Recession storm-clouds gathering

Although the latest GDP report showed the US economy grew at a blazing 4.9% in the 3rd quarter, the data looking forward is looking increasingly weak.

The Index of Leading Economic Indicators (LEI) has gone into negative territory. Our economy has gone into a recession every time the LEI has gone negative, except for once in the late 1960’s.

The credit crunch, brought on by lax lending standards to subprime borrowers, is spreading to every credit market. Banks are taking HUGE write-offs, and being forced to make fewer loans as they rebuild their balance sheets.

The employment market looks to be rolling over. The four-week moving average of initial jobless claims has risen to 343,000, the highest since June 2004 (except for the spike due to Hurricane Katrina). In June 2004, it was on the way down after the 2001 recession. It’s currently on the way up.

Retail sales are looking to be worse Christmas season since the last recession.

Volatility in the bond and stock market has risen dramatically.

Copper prices have been falling.

UPS and Fedex have announced disappointing results looking forward, and the Dow Jones Transportation Average has been diving.

Financial indexes have been tanking, and in a finance-based economy like ours, that’s a bad sign.

The one big thing that hasn’t confirmed all these dark clouds is the stock market. Either stock investors are more prescient and no recession will occur, or they are deluding themselves into believing things will be okay or the recession won’t last long.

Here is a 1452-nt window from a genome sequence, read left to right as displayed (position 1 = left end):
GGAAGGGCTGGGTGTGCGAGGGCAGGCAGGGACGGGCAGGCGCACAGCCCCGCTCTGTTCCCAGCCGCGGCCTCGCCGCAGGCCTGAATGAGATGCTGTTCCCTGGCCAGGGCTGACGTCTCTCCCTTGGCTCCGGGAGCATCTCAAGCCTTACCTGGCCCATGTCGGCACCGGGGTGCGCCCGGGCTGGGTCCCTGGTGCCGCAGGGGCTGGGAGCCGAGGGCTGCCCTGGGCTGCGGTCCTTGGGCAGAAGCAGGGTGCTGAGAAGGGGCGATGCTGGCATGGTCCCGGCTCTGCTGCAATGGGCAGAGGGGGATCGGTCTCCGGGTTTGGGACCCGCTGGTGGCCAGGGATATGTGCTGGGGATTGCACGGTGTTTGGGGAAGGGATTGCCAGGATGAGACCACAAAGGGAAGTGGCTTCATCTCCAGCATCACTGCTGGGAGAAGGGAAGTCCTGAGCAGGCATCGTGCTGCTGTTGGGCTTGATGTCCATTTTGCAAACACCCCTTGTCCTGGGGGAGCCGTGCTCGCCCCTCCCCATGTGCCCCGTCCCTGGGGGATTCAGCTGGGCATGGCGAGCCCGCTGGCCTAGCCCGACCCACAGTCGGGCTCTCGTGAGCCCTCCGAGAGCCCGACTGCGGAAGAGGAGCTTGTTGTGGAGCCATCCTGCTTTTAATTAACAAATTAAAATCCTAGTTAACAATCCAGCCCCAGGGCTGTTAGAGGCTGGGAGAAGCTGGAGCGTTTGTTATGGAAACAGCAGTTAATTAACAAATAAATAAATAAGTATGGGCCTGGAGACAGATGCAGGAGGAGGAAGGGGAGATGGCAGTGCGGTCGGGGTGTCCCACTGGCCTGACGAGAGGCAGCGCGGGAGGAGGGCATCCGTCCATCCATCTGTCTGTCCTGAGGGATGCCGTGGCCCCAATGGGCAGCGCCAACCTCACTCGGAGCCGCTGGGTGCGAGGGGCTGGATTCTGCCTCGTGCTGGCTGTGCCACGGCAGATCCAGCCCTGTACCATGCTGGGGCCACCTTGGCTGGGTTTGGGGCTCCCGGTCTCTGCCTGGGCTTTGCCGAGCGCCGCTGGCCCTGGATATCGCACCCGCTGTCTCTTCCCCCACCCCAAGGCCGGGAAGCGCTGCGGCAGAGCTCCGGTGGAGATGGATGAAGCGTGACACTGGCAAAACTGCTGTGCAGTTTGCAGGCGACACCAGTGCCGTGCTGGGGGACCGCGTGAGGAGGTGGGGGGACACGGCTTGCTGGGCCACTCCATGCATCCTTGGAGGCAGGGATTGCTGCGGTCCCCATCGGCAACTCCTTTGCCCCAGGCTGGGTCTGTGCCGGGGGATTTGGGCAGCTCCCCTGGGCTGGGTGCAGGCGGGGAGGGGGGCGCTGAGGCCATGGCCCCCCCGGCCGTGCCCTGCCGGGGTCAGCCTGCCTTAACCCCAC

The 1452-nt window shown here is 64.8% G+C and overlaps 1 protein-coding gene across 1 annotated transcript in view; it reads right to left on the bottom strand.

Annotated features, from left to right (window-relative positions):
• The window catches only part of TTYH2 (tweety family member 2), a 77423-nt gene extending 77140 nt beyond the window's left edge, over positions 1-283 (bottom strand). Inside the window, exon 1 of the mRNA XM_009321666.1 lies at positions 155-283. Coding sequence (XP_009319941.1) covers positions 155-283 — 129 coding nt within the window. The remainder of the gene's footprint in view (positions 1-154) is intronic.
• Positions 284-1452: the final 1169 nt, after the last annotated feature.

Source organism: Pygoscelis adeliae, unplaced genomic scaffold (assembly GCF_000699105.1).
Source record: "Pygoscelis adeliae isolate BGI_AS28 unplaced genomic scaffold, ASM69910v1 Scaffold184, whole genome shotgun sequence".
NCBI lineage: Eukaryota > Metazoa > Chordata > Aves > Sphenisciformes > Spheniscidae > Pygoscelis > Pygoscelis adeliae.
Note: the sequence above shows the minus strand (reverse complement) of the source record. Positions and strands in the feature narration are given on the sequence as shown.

My guess is that most stock investors are being overly optimistic, and aren’t looking at coming earnings shortfalls.

When companies begin to report earnings next January, I think investors will get an initial shock. Over time, more information will pour out that the economy is in a recession. By the time this evidence is conclusive, the economy will probably be recovering.

Most investors will be scared when they should be greedy. In other words, by the time investors are scared about a recession, stock prices will be low, and it will be a great time to invest.

Nothing in this blog should be considered investment, financial, tax, or legal advice. The opinions, estimates and projections contained herein are subject to change without notice. Information throughout this blog has been obtained from sources believed to be accurate and reliable, but such accuracy cannot be guaranteed.


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